The euro gained on Thursday after survey data showed stable business activity in February, particularly France, while the Australian dollar declined after customs officials at China’s northern port of Dalian banned imports of the country’s coal.

The single currency rose 0.08 percent to $1.1345 against the US dollar, having climbed as much as 0.2 percent to the day’s high of $1.1364 following the release of purchasing managers’ index (PMI) data.

The euro’s reaction highlights the heightened sensitivity of the currency towards any good news from Europe after recent lackluster data, according to FX strategy Director Kamal Sharma.

Monthly survey showed French business activity improved further than anticipated, driven by strong manufacturing growth which helped offset weakness in services that has put firms under pressure after the anti-government yellow jacket protests, while German PMI figures suggested a mixed picture.

France’s preliminary PMI was up 49.9 points from 48.2 in January, exceeding economists’ estimate of 49.0, while index for the manufacturing industry advanced to five-month high of 51.4 from 51.2 in February, compared with forecast for a slide of 51.0.

Several disappointing data since last month has dented support for the euro, leading investors to cut their inflation expectations for the coming months and pushed core bond yields down.

A Citibank economic surprise index showed the euro zone indicator is still stumbling close to six-month lows booked in January.

An ETF tracker of an US investment bank indicates purchasing of euro zone stocks on a FX hedged basis has reached its highest levels since August 2015, pointing to increasing bearishness on the single currency.

Coal Imports Ban Weakens the Aussie


Meanwhile, China’s northern port of Dalian move to ban coal imports from key supplier Australia sends the Aussie lower against its US counterpart on Thursday.

The Australian dollar shed as much as 1 percent to $0.7086 earlier in the session before recovering some losses to trade down by 0.9 percent to $0.7097 against the greenback.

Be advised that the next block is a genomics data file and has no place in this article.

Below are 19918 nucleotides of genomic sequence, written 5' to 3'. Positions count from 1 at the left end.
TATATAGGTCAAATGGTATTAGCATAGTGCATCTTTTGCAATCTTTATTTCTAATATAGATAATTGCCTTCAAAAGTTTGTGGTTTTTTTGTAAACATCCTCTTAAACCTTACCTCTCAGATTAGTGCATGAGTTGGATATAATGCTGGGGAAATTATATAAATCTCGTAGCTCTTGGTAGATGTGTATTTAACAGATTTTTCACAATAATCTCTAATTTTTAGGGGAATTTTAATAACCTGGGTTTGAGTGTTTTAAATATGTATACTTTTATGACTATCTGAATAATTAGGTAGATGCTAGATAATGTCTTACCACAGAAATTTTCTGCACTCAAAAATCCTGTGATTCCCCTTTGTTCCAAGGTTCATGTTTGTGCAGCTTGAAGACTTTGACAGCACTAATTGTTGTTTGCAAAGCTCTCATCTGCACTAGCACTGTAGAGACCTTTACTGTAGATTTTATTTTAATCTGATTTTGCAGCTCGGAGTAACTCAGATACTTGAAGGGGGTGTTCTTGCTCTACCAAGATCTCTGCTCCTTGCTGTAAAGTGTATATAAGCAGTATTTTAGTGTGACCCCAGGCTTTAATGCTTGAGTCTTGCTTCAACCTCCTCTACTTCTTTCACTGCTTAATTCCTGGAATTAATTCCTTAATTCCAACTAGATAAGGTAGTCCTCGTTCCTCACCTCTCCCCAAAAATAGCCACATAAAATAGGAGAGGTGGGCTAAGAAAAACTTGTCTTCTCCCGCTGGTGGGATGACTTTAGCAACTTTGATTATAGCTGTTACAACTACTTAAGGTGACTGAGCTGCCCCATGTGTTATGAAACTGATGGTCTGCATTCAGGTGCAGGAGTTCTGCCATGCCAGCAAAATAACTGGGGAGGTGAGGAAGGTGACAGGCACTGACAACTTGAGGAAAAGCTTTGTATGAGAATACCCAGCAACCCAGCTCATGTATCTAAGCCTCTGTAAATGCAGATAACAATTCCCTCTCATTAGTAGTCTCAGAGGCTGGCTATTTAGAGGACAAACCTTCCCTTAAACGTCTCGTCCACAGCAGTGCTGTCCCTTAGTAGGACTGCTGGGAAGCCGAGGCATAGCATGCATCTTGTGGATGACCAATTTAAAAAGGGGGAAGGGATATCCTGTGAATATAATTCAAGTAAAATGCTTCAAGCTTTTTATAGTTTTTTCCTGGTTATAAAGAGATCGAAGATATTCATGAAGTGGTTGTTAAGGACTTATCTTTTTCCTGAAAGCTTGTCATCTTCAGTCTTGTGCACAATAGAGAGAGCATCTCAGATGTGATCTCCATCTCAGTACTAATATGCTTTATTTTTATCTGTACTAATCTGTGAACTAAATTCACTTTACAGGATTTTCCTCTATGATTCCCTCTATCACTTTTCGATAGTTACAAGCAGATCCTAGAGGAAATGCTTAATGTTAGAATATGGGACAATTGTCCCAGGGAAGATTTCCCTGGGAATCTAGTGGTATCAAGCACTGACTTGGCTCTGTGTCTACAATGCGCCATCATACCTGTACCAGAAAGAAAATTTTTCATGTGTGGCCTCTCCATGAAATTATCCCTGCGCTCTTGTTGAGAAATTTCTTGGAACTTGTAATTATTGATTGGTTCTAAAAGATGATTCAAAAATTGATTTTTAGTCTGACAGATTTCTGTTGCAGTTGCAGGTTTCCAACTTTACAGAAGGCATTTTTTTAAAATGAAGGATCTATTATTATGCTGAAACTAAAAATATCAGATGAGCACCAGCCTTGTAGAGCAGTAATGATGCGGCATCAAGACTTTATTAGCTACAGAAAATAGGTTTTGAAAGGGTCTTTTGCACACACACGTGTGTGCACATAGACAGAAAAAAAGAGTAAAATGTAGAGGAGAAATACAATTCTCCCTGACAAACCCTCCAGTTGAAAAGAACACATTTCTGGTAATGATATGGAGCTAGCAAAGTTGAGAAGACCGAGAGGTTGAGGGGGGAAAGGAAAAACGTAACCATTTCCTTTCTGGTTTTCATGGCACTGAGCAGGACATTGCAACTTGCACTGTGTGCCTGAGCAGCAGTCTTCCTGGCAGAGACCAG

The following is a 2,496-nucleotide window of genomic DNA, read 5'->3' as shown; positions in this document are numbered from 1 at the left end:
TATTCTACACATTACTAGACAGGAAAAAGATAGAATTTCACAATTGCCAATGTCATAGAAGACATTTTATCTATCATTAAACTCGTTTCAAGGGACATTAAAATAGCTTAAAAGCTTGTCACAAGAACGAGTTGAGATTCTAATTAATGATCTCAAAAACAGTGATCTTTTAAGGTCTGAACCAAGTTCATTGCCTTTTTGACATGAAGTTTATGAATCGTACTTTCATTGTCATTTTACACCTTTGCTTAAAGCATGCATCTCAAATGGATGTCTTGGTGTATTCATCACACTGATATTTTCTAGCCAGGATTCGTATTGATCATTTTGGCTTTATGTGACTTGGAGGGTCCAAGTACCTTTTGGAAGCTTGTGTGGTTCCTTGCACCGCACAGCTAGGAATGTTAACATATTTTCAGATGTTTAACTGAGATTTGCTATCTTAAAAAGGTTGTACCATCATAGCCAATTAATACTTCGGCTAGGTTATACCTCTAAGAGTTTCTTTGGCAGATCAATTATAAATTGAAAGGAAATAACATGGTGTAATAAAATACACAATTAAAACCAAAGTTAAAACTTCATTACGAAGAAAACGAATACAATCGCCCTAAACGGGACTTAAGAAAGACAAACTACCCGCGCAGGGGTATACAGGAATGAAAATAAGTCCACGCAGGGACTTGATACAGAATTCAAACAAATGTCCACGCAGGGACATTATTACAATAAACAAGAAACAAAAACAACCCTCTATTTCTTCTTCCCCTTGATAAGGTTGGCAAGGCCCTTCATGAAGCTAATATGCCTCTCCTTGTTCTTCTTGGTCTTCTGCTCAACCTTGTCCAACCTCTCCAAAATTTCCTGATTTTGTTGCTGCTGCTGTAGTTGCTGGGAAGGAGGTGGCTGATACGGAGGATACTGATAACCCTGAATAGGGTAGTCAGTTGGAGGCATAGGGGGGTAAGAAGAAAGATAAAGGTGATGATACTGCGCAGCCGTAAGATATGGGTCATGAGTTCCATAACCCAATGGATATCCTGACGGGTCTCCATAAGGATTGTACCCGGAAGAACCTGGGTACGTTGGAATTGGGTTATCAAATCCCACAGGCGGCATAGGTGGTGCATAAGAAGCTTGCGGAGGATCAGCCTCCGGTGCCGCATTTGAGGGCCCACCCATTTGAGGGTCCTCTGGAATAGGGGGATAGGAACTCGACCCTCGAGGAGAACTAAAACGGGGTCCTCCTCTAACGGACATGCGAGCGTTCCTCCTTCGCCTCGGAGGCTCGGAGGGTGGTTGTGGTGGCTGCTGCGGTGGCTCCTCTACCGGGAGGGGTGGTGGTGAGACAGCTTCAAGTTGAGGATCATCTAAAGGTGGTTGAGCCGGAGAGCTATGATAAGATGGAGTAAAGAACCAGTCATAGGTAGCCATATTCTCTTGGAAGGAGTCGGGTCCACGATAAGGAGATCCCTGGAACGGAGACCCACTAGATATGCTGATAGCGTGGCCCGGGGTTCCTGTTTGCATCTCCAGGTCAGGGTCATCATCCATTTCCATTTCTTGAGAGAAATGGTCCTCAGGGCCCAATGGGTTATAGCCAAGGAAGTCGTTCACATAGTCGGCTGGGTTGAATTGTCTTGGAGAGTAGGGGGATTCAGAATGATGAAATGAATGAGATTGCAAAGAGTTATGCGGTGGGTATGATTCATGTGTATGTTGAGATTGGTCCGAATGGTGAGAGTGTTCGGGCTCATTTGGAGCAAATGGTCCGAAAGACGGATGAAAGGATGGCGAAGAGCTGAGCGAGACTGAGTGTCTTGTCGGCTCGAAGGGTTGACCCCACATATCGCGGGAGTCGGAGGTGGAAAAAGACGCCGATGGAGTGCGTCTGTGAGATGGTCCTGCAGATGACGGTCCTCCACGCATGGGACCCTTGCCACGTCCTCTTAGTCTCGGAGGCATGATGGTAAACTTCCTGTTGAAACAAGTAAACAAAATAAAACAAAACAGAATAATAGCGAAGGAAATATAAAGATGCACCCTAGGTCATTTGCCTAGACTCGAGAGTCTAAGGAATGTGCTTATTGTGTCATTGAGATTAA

The unclear ban on coal imports from the country, effective since the beginning of the month, comes as major ports elsewhere in China extend clearing times for Australian coal to at least 40 days.

Australia’s relationship with China has been damaged since 2017, when Canberra accused the world’s second largest economy of prying into its domestic affairs.

The two countries were at odds again in February after Australia cancelled the visa of a well-known Chinese businessman. That followed the prohibition of China’s smartphone giant Huawei Technologies Co. Ltd. to provide equipment to its 5G broadband network.

Coal is Australia’s main export earner and the Aussie took a plunge due to concerns over the possibility that the Dalian ban would have a negative impact on its already slowing economy.  

Spokesman for China’s foreign ministry Geng Shuang said the goals are to better safeguard the legal rights and interests of Chinese importers and to protect the environment, adding that the move was completely normal.

Imports through Dalian covers only 1.8 percent of Australia’s overall coal exports, but if the ban posed a more serious harm in the trade ties between Australia and China, then it might have a larger impact, Chief Economist Ivan Colhoun stated.

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